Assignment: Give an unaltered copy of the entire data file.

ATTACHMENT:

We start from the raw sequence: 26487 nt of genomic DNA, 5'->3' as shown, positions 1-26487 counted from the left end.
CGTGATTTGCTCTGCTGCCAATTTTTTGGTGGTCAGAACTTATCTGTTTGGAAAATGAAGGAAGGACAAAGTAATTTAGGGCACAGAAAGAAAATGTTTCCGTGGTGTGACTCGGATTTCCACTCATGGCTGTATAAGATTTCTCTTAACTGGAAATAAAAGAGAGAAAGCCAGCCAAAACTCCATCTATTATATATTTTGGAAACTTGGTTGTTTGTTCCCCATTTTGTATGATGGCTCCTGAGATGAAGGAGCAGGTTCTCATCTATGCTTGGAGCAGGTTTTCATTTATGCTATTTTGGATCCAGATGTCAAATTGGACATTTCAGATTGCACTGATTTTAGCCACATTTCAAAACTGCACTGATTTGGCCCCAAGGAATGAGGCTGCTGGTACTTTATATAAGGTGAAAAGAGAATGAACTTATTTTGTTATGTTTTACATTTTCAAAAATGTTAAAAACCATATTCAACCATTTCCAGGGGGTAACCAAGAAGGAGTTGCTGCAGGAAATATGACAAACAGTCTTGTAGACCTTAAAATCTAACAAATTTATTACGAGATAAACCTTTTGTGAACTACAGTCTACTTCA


We start from the raw sequence: 26487 nt of genomic DNA, 5'->3' as shown, positions 1-26487 counted from the left end.
CGTGATTTGCTCTGCTGCCAATTTTTTGGTGGTCAGAACTTATCTGTTTGGAAAATGAAGGAAGGACAAAGTAATTTAGGGCACAGAAAGAAAATGTTTCCGTGGTGTGACTCGGATTTCCACTCATGGCTGTATAAGATTTCTCTTAACTGGAAATAAAAGAGAGAAAGCCAGCCAAAACTCCATCTATTATATATTTTGGAAACTTGGTTGTTTGTTCCCCATTTTGTATGATGGCTCCTGAGATGAAGGAGCAGGTTCTCATCTATGCTTGGAGCAGGTTTTCATTTATGCTATTTTGGATCCAGATGTCAAATTGGACATTTCAGATTGCACTGATTTTAGCCACATTTCAAAACTGCACTGATTTGGCCCCAAGGAATGAGGCTGCTGGTACTTTATATAAGGTGAAAAGAGAATGAACTTATTTTGTTATGTTTTACATTTTCAAAAATGTTAAAAACCATATTCAACCATTTCCAGGGGGTAACCAAGAAGGAGTTGCTGCAGGAAATATGACAAACAGTCTTGTAGACCTTAAAATCTAACAAATTTATTACGAGATAAACCTTTTGTGAACTACAGTCTACTTCA